Mr. Speaker, the Bloc Québécois is very concerned about the situation in Haiti. The violence of the last few days is yet another ordeal for the people of Haiti, who have already suffered so much this year. Peace must be restored so that the recount can be as transparent as possible. The Haitian authorities must do everything they can to ensure there is an unblemished democratic process.
The results of the presidential election announced on November 28 were 31% for Ms. Manigat, 22% for Mr. Célestin and 21% for Mr. Martelly. When these results were announced, violence erupted in the streets. The second round is scheduled for January 16, 2011.
As soon as the results were announced, Mr. Martelly's backers began to protest. Their candidate had been expected to reach the second round. His supporters erected barricades in the streets of Port-au-Prince. There were also clashes with UN forces. Mr. Martelly accused the elections commission of plunging the country into a crisis by publishing false results and claimed that they wanted to prevent him from finishing second and advancing to the next round. He called for non-violent demonstrations.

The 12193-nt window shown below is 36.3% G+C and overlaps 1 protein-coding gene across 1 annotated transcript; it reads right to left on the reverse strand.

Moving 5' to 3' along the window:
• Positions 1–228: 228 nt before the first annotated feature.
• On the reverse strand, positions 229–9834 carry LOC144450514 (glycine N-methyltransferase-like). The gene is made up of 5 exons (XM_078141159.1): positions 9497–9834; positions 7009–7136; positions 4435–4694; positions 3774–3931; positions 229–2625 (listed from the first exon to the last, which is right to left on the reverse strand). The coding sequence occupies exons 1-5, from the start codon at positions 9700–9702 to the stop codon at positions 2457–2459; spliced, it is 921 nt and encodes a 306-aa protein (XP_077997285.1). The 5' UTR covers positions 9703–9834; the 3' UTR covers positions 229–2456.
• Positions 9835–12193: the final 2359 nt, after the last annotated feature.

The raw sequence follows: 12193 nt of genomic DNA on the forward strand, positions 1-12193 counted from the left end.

Most observers said the election was marred by widespread irregularities, just as the first round had been badly handled. More than half of the 19 candidates demanded that the result be cancelled. The United States expressed its concern that the result did not reflect the vote count from one end of the country to the other. President Préval appealed for calm and defended the result. I should point out that Mr. Célestin is Mr. Préval's hand-picked successor.